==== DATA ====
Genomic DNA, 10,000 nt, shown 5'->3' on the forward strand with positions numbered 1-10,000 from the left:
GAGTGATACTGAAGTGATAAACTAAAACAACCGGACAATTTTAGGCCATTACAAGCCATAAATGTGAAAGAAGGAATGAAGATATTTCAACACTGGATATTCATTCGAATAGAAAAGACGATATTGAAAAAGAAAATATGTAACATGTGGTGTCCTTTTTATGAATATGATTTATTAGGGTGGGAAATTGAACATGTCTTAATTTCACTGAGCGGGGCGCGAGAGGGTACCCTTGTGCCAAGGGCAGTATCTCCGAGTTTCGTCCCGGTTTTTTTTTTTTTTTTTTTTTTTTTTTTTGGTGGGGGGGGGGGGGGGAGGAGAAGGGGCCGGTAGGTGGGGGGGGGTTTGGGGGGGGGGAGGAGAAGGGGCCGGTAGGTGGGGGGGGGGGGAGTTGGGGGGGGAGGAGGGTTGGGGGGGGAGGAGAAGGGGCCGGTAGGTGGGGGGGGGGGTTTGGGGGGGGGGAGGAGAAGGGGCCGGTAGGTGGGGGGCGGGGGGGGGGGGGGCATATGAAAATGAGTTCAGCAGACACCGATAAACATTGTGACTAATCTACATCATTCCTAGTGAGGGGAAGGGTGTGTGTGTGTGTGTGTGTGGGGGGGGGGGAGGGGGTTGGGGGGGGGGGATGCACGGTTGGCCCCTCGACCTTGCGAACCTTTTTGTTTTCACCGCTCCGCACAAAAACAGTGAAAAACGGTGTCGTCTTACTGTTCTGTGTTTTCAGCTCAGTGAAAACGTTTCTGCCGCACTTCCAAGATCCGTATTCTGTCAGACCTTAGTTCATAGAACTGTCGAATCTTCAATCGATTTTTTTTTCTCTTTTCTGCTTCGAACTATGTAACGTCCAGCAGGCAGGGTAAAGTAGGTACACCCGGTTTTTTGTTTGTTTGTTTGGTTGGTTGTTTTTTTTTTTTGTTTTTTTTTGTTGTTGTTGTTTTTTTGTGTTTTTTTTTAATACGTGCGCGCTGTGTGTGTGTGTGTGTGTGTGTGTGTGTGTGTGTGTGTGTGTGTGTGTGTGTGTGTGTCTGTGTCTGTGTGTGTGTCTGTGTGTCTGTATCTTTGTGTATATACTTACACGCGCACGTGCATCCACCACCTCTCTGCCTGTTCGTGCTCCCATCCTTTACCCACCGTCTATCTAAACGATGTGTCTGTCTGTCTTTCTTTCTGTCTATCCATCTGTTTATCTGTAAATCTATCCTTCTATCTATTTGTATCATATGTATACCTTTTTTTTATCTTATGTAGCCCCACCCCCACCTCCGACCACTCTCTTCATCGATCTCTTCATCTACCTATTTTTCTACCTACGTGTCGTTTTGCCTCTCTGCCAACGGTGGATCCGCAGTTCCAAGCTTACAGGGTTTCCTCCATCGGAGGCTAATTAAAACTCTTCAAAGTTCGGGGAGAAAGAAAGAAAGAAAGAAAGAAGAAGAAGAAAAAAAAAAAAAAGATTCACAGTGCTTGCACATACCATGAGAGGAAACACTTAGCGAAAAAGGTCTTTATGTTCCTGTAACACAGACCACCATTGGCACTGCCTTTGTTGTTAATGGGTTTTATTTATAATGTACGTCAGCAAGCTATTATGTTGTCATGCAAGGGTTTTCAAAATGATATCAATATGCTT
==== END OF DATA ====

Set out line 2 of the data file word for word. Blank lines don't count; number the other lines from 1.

GAGTGATACTGAAGTGATAAACTAAAACAACCGGACAATTTTAGGCCATTACAAGCCATAAATGTGAAAGAAGGAATGAAGATATTTCAACACTGGATATTCATTCGAATAGAAAAGACGATATTGAAAAAGAAAATATGTAACATGTGGTGTCCTTTTTATGAATATGATTTATTAGGGTGGGAAATTGAACATGTCTTAATTTCACTGAGCGGGGCGCGAGAGGGTACCCTTGTGCCAAGGGCAGTATCTCCGAGTTTCGTCCCGGTTTTTTTTTTTTTTTTTTTTTTTTTTTTTGGTGGGGGGGGGGGGGGGAGGAGAAGGGGCCGGTAGGTGGGGGGGGGTTTGGGGGGGGGGAGGAGAAGGGGCCGGTAGGTGGGGGGGGGGGGAGTTGGGGGGGGAGGAGGGTTGGGGGGGGAGGAGAAGGGGCCGGTAGGTGGGGGGGGGGGTTTGGGGGGGGGGAGGAGAAGGGGCCGGTAGGTGGGGGGCGGGGGGGGGGGGGGCATATGAAAATGAGTTCAGCAGACACCGATAAACATTGTGACTAATCTACATCATTCCTAGTGAGGGGAAGGGTGTGTGTGTGTGTGTGTGTGGGGGGGGGGGAGGGGGTTGGGGGGGGGGGATGCACGGTTGGCCCCTCGACCTTGCGAACCTTTTTGTTTTCACCGCTCCGCACAAAAACAGTGAAAAACGGTGTCGTCTTACTGTTCTGTGTTTTCAGCTCAGTGAAAACGTTTCTGCCGCACTTCCAAGATCCGTATTCTGTCAGACCTTAGTTCATAGAACTGTCGAATCTTCAATCGATTTTTTTTTCTCTTTTCTGCTTCGAACTATGTAACGTCCAGCAGGCAGGGTAAAGTAGGTACACCCGGTTTTTTGTTTGTTTGTTTGGTTGGTTGTTTTTTTTTTTTGTTTTTTTTTGTTGTTGTTGTTTTTTTGTGTTTTTTTTTAATACGTGCGCGCTGTGTGTGTGTGTGTGTGTGTGTGTGTGTGTGTGTGTGTGTGTGTGTGTGTGTGTGTGTCTGTGTCTGTGTGTGTGTCTGTGTGTCTGTATCTTTGTGTATATACTTACACGCGCACGTGCATCCACCACCTCTCTGCCTGTTCGTGCTCCCATCCTTTACCCACCGTCTATCTAAACGATGTGTCTGTCTGTCTTTCTTTCTGTCTATCCATCTGTTTATCTGTAAATCTATCCTTCTATCTATTTGTATCATATGTATACCTTTTTTTTATCTTATGTAGCCCCACCCCCACCTCCGACCACTCTCTTCATCGATCTCTTCATCTACCTATTTTTCTACCTACGTGTCGTTTTGCCTCTCTGCCAACGGTGGATCCGCAGTTCCAAGCTTACAGGGTTTCCTCCATCGGAGGCTAATTAAAACTCTTCAAAGTTCGGGGAGAAAGAAAGAAAGAAAGAAAGAAGAAGAAGAAAAAAAAAAAAAAGATTCACAGTGCTTGCACATACCATGAGAGGAAACACTTAGCGAAAAAGGTCTTTATGTTCCTGTAACACAGACCACCATTGGCACTGCCTTTGTTGTTAATGGGTTTTATTTATAATGTACGTCAGCAAGCTATTATGTTGTCATGCAAGGGTTTTCAAAATGATATCAATATGCTT